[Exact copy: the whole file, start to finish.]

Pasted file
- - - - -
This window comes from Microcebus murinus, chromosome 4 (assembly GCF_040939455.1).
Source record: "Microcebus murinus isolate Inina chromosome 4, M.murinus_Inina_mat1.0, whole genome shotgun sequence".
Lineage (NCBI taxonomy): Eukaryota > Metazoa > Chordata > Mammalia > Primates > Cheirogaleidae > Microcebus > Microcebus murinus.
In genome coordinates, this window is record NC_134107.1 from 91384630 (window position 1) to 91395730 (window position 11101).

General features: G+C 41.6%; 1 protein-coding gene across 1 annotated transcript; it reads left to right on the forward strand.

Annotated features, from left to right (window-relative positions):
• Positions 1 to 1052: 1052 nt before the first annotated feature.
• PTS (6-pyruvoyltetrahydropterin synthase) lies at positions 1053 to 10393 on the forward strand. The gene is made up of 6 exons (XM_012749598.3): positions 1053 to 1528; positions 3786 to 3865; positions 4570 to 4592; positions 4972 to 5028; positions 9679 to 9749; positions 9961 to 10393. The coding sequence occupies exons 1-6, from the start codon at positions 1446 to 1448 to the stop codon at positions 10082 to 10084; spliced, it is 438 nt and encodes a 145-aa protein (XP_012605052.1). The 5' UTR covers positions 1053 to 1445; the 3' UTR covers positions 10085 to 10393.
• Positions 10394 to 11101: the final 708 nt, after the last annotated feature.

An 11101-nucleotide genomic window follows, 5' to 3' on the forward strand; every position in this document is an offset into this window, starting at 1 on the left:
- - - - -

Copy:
This window comes from Microcebus murinus, chromosome 4 (assembly GCF_040939455.1).
Source record: "Microcebus murinus isolate Inina chromosome 4, M.murinus_Inina_mat1.0, whole genome shotgun sequence".
Lineage (NCBI taxonomy): Eukaryota > Metazoa > Chordata > Mammalia > Primates > Cheirogaleidae > Microcebus > Microcebus murinus.
In genome coordinates, this window is record NC_134107.1 from 91384630 (window position 1) to 91395730 (window position 11101).

General features: G+C 41.6%; 1 protein-coding gene across 1 annotated transcript; it reads left to right on the forward strand.

Annotated features, from left to right (window-relative positions):
• Positions 1 to 1052: 1052 nt before the first annotated feature.
• PTS (6-pyruvoyltetrahydropterin synthase) lies at positions 1053 to 10393 on the forward strand. The gene is made up of 6 exons (XM_012749598.3): positions 1053 to 1528; positions 3786 to 3865; positions 4570 to 4592; positions 4972 to 5028; positions 9679 to 9749; positions 9961 to 10393. The coding sequence occupies exons 1-6, from the start codon at positions 1446 to 1448 to the stop codon at positions 10082 to 10084; spliced, it is 438 nt and encodes a 145-aa protein (XP_012605052.1). The 5' UTR covers positions 1053 to 1445; the 3' UTR covers positions 10085 to 10393.
• Positions 10394 to 11101: the final 708 nt, after the last annotated feature.

An 11101-nucleotide genomic window follows, 5' to 3' on the forward strand; every position in this document is an offset into this window, starting at 1 on the left: